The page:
Nothing Changes if Nothing Changes
Without fail, every spring, I end up stumbling into “springing forward”, society’s rush to spring and inept attempt to control time, I remember past springs. I think about one spring 11 years ago, a few months after a 9 year relationship ended, where my entire world shifted, turned upside down and I couldn’t seem to find solid ground. Anywhere. I felt completely lost. Even though I was doing what everyone said to find solid ground — meditate, exercise, practice yoga, eat good foods, find gratitude.
At some point a friend suggested to me I take yoga teacher training, composed of life training and teacher training. I thought, sure why the f not? I could use some life training, perhaps make some new friends, and I would skip the teacher training. Well, I found out after the life training portion it’s not like that. I had paid for both couldn’t get money back for the teacher training part and I thought, well shit might as well finish what I started.
During that time, I learned and discovered so much of and about me. I was pushed to many edges I didn’t know existed. I cried, I laughed, I gained knowledge, felt not so alone. And I wrote. A LOT.
At some point I said I think I want to run a marathon, mainly to prove to myself I could do it and that there is life after 40— like some people jump out of airplanes, others climb Mt. Everest, for me it was running a marathon. (I have not had a desire to run one since.) A friend mentioned there was one in the fall and I could start training for it. So I began training and wrote a whole lot more. Running became a form of meditation and it seemed my mind was clearer. I shared my writing with my fellow yoga trainees and they told me they felt like I did, and I felt less alone.
Without fail, in the fall every year, I think back to the fall of that spring. Training to run the Detroit Marathon and running it that October. But not without many trials, falls, missteps, miscalculations, doubts, fears, triumphs, joys, challenges, and so much more.
And in my infinite wisdom of thinking I could control most everything, I thought I could control my running — what I learned is I can control very little, but I can control my showing up consistently.
My run time on race day was 5 hours, 43 minutes, 45 seconds. A whole hour 13 minutes, 45 seconds longer than my goal. Running roughly an average of a 14 minute mile, when I wanted to be running between an 11 1/2 and 12 minute mile.
From a 10 mile race I completed 2 months before the marathon
I trained for 6 1/2 months for that one day. Clocked many miles, had oh so many triumphs and defeats along the way. I fell down, got injured, surpassed many of my goals I had set. And yet on race day, because I was running with an injury, my run time was off, like majorly off — an hour and 15 minutes off. And the last 8 miles sucked, were fucking hard and I wanted to walk or just plain stop. A friend of mine came in at mile 20 and ran with me those last 6.2 miles. He told me I could do it, he said just keep putting one foot in front of the other. He ran a little in front of me and I watched his feet. At mile 26 a dear friend was there cheering me on — I stopped for a moment to hug her and ran those last .2 miles in, exhausted, looking like shit, thrilled, in pain and proud that I did it.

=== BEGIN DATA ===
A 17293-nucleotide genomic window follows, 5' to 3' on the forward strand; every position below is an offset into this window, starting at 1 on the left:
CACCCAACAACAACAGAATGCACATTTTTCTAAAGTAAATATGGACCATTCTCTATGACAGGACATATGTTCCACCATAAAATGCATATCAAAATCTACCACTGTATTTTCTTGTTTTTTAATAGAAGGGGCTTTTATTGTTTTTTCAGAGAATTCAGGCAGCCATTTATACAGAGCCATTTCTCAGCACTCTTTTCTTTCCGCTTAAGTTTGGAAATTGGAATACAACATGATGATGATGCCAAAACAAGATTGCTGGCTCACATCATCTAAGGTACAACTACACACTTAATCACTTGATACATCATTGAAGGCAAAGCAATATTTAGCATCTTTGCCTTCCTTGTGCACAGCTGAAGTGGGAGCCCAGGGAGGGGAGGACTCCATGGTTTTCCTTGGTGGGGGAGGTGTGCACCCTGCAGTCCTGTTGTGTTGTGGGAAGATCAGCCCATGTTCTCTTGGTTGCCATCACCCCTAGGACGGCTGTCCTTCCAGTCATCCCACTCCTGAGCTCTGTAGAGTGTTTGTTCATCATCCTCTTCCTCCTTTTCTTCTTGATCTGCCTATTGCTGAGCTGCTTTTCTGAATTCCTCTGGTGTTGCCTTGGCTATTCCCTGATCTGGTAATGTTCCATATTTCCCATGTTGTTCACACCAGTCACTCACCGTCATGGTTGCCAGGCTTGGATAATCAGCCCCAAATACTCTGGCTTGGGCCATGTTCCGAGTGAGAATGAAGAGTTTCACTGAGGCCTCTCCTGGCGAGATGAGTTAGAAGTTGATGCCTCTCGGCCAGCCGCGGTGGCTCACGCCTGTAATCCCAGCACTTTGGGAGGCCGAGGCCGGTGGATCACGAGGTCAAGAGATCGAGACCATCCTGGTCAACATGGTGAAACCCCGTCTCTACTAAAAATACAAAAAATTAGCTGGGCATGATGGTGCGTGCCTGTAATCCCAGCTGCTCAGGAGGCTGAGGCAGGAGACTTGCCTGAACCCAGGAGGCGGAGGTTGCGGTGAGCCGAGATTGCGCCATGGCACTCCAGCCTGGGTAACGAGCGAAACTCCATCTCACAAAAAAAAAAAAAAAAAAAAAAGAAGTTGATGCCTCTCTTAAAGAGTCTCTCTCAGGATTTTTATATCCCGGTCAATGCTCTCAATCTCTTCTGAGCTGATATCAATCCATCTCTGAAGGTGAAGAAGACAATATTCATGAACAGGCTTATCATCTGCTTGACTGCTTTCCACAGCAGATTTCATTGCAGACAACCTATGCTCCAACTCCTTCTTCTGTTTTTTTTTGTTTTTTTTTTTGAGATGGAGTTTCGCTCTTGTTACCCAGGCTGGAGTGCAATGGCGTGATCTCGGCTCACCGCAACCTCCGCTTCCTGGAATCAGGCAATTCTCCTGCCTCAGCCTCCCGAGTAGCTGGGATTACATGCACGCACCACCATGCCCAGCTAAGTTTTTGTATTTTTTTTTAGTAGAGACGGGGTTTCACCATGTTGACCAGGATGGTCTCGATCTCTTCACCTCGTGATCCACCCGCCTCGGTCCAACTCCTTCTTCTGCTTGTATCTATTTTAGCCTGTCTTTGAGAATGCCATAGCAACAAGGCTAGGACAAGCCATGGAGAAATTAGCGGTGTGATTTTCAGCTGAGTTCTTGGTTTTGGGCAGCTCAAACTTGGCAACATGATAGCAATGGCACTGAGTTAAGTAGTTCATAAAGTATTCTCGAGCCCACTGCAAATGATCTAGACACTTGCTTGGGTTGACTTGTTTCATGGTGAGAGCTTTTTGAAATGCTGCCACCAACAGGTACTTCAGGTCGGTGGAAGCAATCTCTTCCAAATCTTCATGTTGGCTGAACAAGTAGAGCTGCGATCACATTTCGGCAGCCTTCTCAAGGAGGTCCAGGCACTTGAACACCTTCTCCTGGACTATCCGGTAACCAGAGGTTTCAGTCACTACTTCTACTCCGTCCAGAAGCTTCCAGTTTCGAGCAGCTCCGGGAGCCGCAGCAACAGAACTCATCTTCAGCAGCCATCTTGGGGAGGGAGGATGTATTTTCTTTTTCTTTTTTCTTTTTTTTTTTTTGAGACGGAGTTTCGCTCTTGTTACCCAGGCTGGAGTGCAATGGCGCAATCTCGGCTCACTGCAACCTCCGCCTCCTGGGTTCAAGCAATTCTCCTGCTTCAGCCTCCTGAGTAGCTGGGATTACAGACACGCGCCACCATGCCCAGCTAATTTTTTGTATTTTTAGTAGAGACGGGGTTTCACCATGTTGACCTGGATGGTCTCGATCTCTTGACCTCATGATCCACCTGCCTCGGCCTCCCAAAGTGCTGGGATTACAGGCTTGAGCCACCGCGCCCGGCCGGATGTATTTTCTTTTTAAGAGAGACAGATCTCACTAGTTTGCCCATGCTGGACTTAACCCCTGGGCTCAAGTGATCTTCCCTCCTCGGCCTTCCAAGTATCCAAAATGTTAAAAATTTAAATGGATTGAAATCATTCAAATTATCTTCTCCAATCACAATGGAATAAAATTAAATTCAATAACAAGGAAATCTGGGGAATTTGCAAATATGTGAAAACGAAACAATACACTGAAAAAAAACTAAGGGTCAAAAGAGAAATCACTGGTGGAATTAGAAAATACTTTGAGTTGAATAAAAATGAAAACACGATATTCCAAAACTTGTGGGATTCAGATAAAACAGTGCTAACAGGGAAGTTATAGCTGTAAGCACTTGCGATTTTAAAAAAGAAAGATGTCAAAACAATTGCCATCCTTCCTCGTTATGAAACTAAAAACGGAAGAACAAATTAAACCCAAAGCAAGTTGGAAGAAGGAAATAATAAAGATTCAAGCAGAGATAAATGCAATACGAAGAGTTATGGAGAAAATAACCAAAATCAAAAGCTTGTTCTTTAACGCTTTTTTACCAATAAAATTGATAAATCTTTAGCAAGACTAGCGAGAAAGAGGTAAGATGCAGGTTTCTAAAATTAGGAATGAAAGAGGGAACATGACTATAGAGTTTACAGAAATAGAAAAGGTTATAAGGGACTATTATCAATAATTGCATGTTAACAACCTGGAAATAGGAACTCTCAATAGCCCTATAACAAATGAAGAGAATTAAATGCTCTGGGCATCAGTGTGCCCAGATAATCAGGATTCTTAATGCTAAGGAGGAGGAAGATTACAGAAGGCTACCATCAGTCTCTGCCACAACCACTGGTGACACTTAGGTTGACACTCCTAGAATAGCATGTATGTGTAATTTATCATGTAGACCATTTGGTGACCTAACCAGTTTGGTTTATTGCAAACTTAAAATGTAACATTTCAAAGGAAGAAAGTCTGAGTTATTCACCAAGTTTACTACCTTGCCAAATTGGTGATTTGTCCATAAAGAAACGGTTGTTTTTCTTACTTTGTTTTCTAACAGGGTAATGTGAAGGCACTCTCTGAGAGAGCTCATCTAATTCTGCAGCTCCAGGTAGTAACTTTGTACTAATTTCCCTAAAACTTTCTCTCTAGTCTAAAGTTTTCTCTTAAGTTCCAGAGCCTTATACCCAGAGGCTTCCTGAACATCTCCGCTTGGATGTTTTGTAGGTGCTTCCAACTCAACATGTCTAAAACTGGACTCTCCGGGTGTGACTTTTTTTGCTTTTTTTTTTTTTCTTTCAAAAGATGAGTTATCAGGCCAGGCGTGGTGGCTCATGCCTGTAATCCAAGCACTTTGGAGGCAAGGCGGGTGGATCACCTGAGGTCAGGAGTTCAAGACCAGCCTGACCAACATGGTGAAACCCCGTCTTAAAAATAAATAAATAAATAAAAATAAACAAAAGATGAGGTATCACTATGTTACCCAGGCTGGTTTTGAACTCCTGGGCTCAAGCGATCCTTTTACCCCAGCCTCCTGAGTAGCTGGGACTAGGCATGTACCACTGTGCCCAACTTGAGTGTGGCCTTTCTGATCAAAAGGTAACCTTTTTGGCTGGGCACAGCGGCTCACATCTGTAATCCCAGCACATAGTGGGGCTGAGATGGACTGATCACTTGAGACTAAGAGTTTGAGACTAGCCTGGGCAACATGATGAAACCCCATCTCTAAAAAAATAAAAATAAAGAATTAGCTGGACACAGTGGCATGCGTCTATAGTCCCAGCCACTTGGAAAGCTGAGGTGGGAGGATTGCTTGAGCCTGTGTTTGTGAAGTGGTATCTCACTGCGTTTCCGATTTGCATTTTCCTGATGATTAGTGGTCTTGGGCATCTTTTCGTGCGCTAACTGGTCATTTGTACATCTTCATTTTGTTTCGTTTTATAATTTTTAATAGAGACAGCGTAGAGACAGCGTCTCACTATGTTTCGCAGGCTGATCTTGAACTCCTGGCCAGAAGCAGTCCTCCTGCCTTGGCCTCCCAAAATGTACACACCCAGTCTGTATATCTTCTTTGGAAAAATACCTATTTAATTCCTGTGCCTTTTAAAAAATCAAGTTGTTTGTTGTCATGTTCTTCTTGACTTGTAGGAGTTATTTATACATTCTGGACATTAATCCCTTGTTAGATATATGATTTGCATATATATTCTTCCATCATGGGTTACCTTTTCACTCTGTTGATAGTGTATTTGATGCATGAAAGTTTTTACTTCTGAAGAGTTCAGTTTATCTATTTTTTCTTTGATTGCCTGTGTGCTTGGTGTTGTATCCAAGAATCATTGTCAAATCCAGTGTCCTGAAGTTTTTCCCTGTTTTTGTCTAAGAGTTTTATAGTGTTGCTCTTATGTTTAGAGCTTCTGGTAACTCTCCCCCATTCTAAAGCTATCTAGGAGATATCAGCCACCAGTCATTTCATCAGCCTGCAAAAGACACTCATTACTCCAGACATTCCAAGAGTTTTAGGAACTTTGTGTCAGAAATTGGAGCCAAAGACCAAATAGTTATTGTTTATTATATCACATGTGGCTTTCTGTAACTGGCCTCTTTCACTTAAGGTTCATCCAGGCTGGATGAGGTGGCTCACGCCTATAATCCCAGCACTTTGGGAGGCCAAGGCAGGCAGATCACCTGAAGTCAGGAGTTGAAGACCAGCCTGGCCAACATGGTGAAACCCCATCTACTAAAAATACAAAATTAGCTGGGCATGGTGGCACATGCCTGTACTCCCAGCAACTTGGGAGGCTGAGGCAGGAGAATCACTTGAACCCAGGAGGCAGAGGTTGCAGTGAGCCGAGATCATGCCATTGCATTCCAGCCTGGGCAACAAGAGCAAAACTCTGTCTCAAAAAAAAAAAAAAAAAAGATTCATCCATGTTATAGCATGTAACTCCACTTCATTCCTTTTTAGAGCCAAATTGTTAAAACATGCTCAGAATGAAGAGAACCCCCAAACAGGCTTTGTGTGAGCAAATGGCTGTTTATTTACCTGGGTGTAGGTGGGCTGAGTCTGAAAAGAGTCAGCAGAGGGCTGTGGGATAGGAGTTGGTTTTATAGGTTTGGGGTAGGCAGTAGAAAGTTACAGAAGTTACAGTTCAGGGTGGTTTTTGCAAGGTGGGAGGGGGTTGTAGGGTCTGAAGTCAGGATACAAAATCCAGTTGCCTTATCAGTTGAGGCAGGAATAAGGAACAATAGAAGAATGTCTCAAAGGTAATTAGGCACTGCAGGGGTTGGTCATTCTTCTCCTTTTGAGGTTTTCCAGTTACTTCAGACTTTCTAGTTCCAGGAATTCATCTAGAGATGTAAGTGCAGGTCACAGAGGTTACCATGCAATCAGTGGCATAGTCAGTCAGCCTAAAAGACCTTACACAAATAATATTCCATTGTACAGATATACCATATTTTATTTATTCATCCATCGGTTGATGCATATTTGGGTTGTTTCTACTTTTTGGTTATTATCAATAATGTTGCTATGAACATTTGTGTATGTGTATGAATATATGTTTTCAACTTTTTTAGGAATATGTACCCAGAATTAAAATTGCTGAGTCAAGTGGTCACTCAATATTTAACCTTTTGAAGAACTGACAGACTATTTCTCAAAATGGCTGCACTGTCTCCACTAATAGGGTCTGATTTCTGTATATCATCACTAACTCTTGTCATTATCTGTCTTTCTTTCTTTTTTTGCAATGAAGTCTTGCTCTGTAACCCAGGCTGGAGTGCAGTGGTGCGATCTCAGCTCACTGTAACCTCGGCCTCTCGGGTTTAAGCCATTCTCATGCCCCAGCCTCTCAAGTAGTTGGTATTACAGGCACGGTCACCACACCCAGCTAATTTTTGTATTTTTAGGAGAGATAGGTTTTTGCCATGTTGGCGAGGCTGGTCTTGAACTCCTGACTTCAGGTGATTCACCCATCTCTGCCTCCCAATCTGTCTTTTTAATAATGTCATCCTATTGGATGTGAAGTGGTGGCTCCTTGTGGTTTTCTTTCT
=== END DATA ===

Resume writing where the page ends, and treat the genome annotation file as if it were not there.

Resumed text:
Just like life. The proverbial “they” say life is like a marathon. Until I trained for and ran one, I didn’t really believe “them”. And at some point during my training, I realized “they” were right. A marathon can feel like I’m running alone at times, but there is always someone there cheering me on from the sidelines, or perhaps right next to me. Life, like a marathon, can be incredibly painful, but those pains won’t last forever, even if it seems like they will. And glory is often just a brief moment, but to cherish each and every moment, cause that exact moment will not come to pass again. There may be much in life I cannot control, the best thing is to put my attention on the things I can control - my breath, my actions and my attitude.
I have stopped and started writing this blog piece many a time — like over the past couple of years. And now it is complete in its rawest form and this will be part of an ongoing series — a piece of me. A piece of my story — what I learned through my experiences of training for a marathon and life that kept coming at me.
I offer you a mix of my reflections 11 years after yoga teacher training and training for and running a marathon and my thoughts, trials, tribulations, jubilations, heartache and love that transpired during that time and after.
This is my journey — an awakening to the fact nothing is impossible. Some things just take a little longer and may not always look quite how I planned them.
It was a time period that forever changed my life. I learned another person does not complete me, for I am not broken. Opportunities and people will appear, disappear and re-appear on my path, it is up to me to nurture those relationships, recognize and seize opportunities and trust in the unfoldment of life. I learned all I need to do is focus on my breath and take the next step, and the next step and the next.